Hollande vows to ‘completely dismantle’ Calais Jungle

President Francois Hollande, under pressure from the right wing, on Saturday stepped up his pledge to combat illegal migration, vowing to dismantle a squalid settlement near Calais and prevent similar camps from becoming established in France.

Hollande vows to 'completely dismantle' Calais Jungle
French President Francois Hollande visiting a refugee centre in Tours. Photo: Guillaume Souvant/AFP
“There will be no camps in France,” said Hollande, two days ahead of a maiden visit to the notorious “Jungle” settlement near Calais, where between 7,000 and 10,000 desperate migrants live.
The Socialist leader spelt out promises to “completely dismantle” the Jungle and set up “reception and orientation centres around the country” to accommodate asylum-seekers.
Hollande's government has vowed to scrap the Jungle “before winter” and a flurry of preparations underway there suggest the operation may begin shortly. Migration has been a low-key issue under Hollande's four-year-old presidency.
But he has been forced to take a visible stance on the issue, under pressure from his conservative predecessor Nicolas Sarkozy — who is hoping to make a comeback as president — and far-right leader Marine Le Pen.
Each are promoting platforms of security, patriotism and national interest in early campaigning for next year's elections.
“We will provide a humane, dignified welcome to people who will file for the right of asylum,” Hollande said. Those whose request has been rejected “will be escorted out of the country. Those are the rules and they are fully aware of them.”
He noted that France would accept 80,000 asylum-seekers this year, a fraction of that accepted by Germany.
Separately, the top administrative office, or prefecture, for the Pas-de-Calais region said a Sudanese migrant aged about 30 died late Saturday when he was hit by a freight train near the port of Calais.
He was the 13th migrant to die in the Calais area since the start of the year, according to an AFP poll. Most of the deaths have been people who have tried to board trucks heading to Britain via the Channel Tunnel or ferry.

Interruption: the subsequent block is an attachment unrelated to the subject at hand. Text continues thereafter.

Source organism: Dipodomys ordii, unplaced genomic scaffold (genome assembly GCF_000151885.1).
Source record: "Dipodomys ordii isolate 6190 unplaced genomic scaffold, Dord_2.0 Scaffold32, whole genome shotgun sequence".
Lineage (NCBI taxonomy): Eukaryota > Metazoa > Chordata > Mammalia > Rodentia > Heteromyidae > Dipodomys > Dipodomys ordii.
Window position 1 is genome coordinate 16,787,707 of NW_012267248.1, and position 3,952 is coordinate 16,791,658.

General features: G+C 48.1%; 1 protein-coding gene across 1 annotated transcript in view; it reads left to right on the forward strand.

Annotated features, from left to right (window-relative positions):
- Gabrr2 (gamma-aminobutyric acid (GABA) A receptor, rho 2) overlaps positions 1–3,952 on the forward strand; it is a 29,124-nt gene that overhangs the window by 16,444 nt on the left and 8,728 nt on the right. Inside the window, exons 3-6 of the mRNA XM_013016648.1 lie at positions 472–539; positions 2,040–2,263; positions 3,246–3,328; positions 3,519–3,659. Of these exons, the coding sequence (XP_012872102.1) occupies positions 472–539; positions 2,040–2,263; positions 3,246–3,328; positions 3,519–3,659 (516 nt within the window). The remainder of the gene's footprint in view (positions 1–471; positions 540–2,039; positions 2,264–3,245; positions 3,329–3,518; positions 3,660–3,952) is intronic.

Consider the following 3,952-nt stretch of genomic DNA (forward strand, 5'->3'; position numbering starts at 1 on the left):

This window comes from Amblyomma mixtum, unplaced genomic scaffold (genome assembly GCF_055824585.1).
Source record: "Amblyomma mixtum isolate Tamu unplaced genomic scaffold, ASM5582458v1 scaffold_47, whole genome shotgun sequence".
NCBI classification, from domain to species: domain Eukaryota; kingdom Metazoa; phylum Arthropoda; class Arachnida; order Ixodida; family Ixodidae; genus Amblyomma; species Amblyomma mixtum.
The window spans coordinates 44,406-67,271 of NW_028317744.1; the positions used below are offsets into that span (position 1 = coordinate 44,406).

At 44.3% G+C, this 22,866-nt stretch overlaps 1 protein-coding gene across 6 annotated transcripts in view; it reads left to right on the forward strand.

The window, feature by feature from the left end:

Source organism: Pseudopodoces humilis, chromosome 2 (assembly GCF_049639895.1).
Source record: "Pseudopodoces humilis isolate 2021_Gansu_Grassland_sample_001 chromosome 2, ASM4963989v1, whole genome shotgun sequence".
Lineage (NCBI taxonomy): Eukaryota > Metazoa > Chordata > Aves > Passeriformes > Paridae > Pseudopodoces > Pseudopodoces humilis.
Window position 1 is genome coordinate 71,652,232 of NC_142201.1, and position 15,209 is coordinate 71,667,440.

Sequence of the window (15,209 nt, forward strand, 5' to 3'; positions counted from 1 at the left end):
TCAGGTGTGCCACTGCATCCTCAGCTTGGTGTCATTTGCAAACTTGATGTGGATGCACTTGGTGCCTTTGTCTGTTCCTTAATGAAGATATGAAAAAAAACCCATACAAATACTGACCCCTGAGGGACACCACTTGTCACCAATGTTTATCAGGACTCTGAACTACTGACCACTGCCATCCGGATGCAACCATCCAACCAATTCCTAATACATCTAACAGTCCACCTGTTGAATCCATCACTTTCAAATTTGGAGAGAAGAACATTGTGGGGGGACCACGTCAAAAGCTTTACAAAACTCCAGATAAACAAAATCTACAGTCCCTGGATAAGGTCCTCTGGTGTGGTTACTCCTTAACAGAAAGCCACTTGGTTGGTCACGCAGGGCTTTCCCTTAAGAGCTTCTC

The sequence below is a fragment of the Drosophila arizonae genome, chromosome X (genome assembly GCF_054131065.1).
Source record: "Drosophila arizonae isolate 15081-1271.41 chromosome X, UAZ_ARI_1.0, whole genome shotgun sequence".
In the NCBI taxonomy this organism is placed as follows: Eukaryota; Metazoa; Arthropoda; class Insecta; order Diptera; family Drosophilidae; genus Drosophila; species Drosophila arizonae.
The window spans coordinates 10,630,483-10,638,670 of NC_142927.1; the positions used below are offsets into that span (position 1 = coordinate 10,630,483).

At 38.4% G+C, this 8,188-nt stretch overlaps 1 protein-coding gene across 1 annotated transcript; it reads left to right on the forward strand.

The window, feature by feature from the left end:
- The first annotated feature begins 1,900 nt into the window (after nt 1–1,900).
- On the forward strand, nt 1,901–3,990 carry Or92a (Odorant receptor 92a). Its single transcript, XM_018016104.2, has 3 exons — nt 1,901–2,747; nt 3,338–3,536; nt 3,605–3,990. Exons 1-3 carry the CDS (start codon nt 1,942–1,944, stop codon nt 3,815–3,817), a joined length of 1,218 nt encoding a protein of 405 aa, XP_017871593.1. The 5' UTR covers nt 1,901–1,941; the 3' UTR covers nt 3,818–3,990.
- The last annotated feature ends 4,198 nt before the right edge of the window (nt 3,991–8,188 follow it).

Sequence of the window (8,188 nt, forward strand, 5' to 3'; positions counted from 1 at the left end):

Meanwhile, Sarkozy returned Saturday to remarks on national identity that sparked a fierce row earlier this week.
On Tuesday, Sarkozy said that once immigrants are granted citizenship “they should live like the French.”
“Once you become French, your ancestors are the Gauls. 'I love France, I learned the history of France, I see myself as French',” is what you must say,” he said.
The remarks sparked a storm, prompting historians to note that France has been a land of immigration for centuries and the line “our ancestors the Gauls” was an opening to history textbooks that today is widely derided.
On Saturday, Sarkozy extended his “Gauls” reference and provided what he contended was a patriotic benchmark for Muslim immigrants to France.
“Our ancestors were the Gauls, they were also the kings of France, the Enlightenment, Napoleon, the great Republicans,” he told a rally in the southwestern town of Perpignan.
“Our ancestors were (also) the colonial troops who died at the Chemin des Dames in World War I, the Muslim riflemen who died at Monte Cassino,” he said referring to a battle against German troops in Italy in 1944.
Sarkozy paid special tribute to the Harkis — Muslim auxiliaries who fought alongside French troops in Algeria's bloody 1954-1962 war of independence.
“In our national story… a special place is reserved for French Muslims who died for our freedom and flag,” he said.


How the EU aims to reform border-free Schengen area

European countries agreed on Thursday to push towards a long-stalled reform of the bloc's migration system, urging tighter control of external borders and better burden-sharing when it comes to asylum-seekers.

How the EU aims to reform border-free Schengen area